As part of the memorandum of understanding, DNV will seek areas to lend its technical expertise in design verification and project assurance. The agreement also covers renewable power generation and energy storage projects, technical studies for natural gas and hydrogen/natural gas blend infrastructure and other technical services for CO2 or low-carbon hydrogen projects, the release states.

“Egypt has great potential for the cost-effective production of low-carbon hydrogen and its derivatives, and is at a geographic nexus,” said Hisham El-Grawany, DNV’s regional manager for Egypt and North Africa. “Our energy transition research shows that the region is set to become a key global supplier in the emerging global hydrogen market, and is expected to be the main exporter of pure hydrogen to Europe.”

Netherlands Aims to Construct 500-MW Offshore Green Hydrogen Facility

The Dutch government on March 20 said that it aims to build a large production facility to convert wind power into hydrogen in the North Sea.

The facility will have the capacity to produce 500 MW of green hydrogen per year and is expected to become operational in 2031.

The project marks the first time the Netherlands will produce hydrogen at sea on a large scale. The Dutch government aims to have the capacity to produce 4 gigawatt (GW) of hydrogen from renewable energy sources at onshore facilities by 2030.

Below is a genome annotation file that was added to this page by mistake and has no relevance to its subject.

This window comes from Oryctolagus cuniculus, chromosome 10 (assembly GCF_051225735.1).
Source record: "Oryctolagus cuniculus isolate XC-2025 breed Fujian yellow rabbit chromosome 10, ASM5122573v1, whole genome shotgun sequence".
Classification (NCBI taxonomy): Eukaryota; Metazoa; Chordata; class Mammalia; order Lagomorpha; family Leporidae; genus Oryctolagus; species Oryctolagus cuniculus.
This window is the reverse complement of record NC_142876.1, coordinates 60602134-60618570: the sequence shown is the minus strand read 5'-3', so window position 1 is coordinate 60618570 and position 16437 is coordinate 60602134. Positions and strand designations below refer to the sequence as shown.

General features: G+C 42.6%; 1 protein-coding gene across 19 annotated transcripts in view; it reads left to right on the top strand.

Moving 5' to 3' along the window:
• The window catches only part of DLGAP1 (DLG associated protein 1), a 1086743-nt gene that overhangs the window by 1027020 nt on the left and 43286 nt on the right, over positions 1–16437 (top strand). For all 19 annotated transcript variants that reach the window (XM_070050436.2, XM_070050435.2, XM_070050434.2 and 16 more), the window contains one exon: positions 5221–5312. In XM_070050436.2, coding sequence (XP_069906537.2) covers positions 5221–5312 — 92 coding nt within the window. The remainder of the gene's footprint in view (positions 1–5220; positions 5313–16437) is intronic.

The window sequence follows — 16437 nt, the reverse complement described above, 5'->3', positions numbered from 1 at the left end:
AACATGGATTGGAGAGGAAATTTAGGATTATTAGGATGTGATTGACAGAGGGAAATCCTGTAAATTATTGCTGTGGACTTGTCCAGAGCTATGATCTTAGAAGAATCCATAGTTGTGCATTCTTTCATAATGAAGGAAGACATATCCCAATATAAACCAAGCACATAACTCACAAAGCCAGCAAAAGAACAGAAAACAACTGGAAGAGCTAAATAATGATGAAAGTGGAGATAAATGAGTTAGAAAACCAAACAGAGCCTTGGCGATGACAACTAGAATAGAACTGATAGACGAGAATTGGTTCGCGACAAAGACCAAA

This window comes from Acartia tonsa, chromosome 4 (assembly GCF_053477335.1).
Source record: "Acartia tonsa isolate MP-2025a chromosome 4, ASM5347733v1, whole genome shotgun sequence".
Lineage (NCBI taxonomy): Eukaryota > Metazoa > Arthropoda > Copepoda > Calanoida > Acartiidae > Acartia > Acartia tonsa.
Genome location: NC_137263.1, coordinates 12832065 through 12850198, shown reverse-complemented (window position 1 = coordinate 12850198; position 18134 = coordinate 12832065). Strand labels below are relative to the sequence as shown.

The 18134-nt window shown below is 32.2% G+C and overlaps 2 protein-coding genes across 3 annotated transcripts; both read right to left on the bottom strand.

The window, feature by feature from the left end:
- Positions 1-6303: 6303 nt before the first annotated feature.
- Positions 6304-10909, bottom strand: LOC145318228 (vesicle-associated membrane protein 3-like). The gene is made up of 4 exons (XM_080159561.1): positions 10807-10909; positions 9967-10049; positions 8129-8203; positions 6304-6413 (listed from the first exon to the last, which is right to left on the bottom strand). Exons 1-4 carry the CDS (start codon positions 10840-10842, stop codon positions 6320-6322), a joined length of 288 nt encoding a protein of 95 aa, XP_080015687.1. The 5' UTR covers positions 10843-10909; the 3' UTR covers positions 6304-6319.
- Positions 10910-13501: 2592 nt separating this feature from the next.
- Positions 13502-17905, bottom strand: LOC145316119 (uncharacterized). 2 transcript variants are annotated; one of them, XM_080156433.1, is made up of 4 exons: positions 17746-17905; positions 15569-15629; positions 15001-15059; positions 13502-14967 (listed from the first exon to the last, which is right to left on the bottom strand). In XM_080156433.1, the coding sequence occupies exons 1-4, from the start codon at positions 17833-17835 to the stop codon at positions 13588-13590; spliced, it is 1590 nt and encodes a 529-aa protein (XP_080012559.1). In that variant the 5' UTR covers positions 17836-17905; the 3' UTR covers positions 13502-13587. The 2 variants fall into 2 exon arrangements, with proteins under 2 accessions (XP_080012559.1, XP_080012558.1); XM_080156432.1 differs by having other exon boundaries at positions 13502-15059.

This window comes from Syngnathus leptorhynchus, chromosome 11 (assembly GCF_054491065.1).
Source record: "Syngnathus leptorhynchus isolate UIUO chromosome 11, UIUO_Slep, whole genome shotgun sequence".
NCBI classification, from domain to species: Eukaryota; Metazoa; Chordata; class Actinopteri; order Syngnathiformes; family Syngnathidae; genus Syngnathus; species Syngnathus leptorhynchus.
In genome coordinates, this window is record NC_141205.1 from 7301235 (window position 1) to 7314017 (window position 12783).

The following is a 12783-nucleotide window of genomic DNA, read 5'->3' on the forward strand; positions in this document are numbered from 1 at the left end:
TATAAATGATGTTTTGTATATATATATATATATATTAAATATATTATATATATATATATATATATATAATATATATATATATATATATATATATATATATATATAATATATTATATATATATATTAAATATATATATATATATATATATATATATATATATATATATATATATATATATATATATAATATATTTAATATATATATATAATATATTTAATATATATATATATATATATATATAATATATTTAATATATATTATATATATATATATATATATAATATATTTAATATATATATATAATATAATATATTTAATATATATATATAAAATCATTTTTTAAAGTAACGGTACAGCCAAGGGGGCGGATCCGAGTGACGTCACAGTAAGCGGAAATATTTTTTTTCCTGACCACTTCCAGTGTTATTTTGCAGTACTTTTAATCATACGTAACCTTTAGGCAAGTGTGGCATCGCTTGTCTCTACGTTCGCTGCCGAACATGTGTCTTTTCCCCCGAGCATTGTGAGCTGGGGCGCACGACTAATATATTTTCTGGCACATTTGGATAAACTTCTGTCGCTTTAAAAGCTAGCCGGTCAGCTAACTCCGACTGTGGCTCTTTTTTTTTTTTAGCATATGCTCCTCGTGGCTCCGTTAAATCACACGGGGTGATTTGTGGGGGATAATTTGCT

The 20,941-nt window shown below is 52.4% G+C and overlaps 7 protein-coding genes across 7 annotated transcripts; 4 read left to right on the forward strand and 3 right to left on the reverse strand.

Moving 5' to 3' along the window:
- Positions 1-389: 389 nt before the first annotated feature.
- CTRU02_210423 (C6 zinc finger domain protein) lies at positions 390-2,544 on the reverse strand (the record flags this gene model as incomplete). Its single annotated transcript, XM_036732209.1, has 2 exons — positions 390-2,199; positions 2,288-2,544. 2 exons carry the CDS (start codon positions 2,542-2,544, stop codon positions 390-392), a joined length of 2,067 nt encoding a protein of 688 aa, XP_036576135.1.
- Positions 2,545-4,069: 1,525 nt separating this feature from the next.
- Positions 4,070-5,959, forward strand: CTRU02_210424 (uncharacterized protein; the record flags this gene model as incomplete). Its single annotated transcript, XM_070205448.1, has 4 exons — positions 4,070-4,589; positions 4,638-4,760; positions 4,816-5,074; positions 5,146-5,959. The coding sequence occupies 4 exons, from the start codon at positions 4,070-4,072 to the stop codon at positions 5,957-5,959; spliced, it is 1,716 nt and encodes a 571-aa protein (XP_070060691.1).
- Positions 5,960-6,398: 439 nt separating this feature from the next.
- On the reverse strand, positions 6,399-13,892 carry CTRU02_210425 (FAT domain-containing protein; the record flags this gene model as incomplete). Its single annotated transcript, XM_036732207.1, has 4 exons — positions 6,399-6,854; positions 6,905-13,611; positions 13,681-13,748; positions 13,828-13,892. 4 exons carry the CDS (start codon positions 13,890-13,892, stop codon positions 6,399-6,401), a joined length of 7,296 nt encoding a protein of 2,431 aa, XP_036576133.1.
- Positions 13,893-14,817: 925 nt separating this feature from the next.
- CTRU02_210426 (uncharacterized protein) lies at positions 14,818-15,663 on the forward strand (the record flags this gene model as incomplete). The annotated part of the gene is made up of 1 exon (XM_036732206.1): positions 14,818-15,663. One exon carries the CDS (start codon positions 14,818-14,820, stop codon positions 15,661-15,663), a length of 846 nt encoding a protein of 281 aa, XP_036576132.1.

The new hydrogen plant will be connected to an offshore wind farm off the coast of the northern province of Groningen, where the hydrogen could be transported to land by using an existing natural gas pipeline.


Standard Solar Grows Portfolio with Acquisition

Community solar player Standard Solar has expanded in the U.S. Northeast with the acquisition of a 21-MW solar project portfolio.

The Maryland-based Brookfield Renewable Energy company said on March 22 it acquired 21 MW of solar projects in New York and Massachusetts from New Leaf Energy.

The projects are:

  • Copicut in Freetown, Massachusetts. The project will have more than 12 MW of solar and 22 megawatt-hours (MWh) of storage. It is designed to produce 17,924 MWh of energy annually upon completion
  • Main Street Newbury in Byfield, Massachusetts. Thee nearly 3-MW system is expected to annually produce 3,571 MWh of clean energy.
  • Saunders Settlement project in Sanborn, New York. With more than 6 MW, the system is will produce about 8,861 MWh annually, Standard Solar said in the release.

“Meeting the growing demand across the country for community solar is critical to growing an equitable clean energy economy,” said Harry Benson, director of business development for Standard Solar. “These projects go a long way toward increasing affordable energy in the Northeast.”